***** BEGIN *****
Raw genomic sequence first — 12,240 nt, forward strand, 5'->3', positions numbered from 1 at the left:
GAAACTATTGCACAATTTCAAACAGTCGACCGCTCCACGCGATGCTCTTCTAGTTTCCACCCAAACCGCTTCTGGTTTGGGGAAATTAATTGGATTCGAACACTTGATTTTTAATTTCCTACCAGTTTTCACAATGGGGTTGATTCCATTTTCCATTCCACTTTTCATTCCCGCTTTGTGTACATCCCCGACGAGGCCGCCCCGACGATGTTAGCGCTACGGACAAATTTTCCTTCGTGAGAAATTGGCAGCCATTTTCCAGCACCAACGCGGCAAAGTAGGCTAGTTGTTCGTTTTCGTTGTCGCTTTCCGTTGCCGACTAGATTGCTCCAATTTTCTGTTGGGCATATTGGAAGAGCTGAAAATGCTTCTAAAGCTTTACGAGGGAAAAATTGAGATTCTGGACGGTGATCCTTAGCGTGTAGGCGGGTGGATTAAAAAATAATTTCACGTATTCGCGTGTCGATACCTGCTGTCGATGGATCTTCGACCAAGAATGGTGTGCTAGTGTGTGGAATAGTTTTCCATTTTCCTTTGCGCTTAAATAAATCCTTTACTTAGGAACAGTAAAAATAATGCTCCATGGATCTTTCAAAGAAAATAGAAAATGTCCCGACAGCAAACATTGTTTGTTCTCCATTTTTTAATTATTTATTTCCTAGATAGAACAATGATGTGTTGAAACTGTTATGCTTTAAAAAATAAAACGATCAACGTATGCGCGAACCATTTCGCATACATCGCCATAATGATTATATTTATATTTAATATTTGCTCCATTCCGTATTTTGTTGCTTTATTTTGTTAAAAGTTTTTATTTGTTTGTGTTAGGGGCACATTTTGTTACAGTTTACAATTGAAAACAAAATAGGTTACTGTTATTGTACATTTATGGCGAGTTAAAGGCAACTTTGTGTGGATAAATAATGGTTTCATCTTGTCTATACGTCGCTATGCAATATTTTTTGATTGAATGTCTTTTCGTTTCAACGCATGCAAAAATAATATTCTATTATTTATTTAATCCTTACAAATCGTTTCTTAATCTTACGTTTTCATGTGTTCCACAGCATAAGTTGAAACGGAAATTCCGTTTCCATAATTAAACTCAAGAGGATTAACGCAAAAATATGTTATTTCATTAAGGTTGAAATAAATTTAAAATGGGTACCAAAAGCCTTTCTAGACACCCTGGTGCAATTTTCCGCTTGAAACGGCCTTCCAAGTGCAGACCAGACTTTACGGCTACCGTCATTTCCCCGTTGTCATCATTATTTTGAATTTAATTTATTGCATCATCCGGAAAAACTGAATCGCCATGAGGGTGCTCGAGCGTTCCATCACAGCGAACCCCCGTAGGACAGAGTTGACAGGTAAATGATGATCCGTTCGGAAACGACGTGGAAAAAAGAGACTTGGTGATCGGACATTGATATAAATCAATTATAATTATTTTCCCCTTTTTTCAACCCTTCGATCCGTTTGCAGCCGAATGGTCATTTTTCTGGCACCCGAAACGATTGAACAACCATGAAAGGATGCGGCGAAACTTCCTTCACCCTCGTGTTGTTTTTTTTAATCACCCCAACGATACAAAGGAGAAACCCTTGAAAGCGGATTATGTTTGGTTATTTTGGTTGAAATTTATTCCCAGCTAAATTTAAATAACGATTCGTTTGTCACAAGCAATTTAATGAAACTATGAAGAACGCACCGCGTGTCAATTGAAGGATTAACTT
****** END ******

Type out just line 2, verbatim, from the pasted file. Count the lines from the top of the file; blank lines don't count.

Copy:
GAAACTATTGCACAATTTCAAACAGTCGACCGCTCCACGCGATGCTCTTCTAGTTTCCACCCAAACCGCTTCTGGTTTGGGGAAATTAATTGGATTCGAACACTTGATTTTTAATTTCCTACCAGTTTTCACAATGGGGTTGATTCCATTTTCCATTCCACTTTTCATTCCCGCTTTGTGTACATCCCCGACGAGGCCGCCCCGACGATGTTAGCGCTACGGACAAATTTTCCTTCGTGAGAAATTGGCAGCCATTTTCCAGCACCAACGCGGCAAAGTAGGCTAGTTGTTCGTTTTCGTTGTCGCTTTCCGTTGCCGACTAGATTGCTCCAATTTTCTGTTGGGCATATTGGAAGAGCTGAAAATGCTTCTAAAGCTTTACGAGGGAAAAATTGAGATTCTGGACGGTGATCCTTAGCGTGTAGGCGGGTGGATTAAAAAATAATTTCACGTATTCGCGTGTCGATACCTGCTGTCGATGGATCTTCGACCAAGAATGGTGTGCTAGTGTGTGGAATAGTTTTCCATTTTCCTTTGCGCTTAAATAAATCCTTTACTTAGGAACAGTAAAAATAATGCTCCATGGATCTTTCAAAGAAAATAGAAAATGTCCCGACAGCAAACATTGTTTGTTCTCCATTTTTTAATTATTTATTTCCTAGATAGAACAATGATGTGTTGAAACTGTTATGCTTTAAAAAATAAAACGATCAACGTATGCGCGAACCATTTCGCATACATCGCCATAATGATTATATTTATATTTAATATTTGCTCCATTCCGTATTTTGTTGCTTTATTTTGTTAAAAGTTTTTATTTGTTTGTGTTAGGGGCACATTTTGTTACAGTTTACAATTGAAAACAAAATAGGTTACTGTTATTGTACATTTATGGCGAGTTAAAGGCAACTTTGTGTGGATAAATAATGGTTTCATCTTGTCTATACGTCGCTATGCAATATTTTTTGATTGAATGTCTTTTCGTTTCAACGCATGCAAAAATAATATTCTATTATTTATTTAATCCTTACAAATCGTTTCTTAATCTTACGTTTTCATGTGTTCCACAGCATAAGTTGAAACGGAAATTCCGTTTCCATAATTAAACTCAAGAGGATTAACGCAAAAATATGTTATTTCATTAAGGTTGAAATAAATTTAAAATGGGTACCAAAAGCCTTTCTAGACACCCTGGTGCAATTTTCCGCTTGAAACGGCCTTCCAAGTGCAGACCAGACTTTACGGCTACCGTCATTTCCCCGTTGTCATCATTATTTTGAATTTAATTTATTGCATCATCCGGAAAAACTGAATCGCCATGAGGGTGCTCGAGCGTTCCATCACAGCGAACCCCCGTAGGACAGAGTTGACAGGTAAATGATGATCCGTTCGGAAACGACGTGGAAAAAAGAGACTTGGTGATCGGACATTGATATAAATCAATTATAATTATTTTCCCCTTTTTTCAACCCTTCGATCCGTTTGCAGCCGAATGGTCATTTTTCTGGCACCCGAAACGATTGAACAACCATGAAAGGATGCGGCGAAACTTCCTTCACCCTCGTGTTGTTTTTTTTAATCACCCCAACGATACAAAGGAGAAACCCTTGAAAGCGGATTATGTTTGGTTATTTTGGTTGAAATTTATTCCCAGCTAAATTTAAATAACGATTCGTTTGTCACAAGCAATTTAATGAAACTATGAAGAACGCACCGCGTGTCAATTGAAGGATTAACTT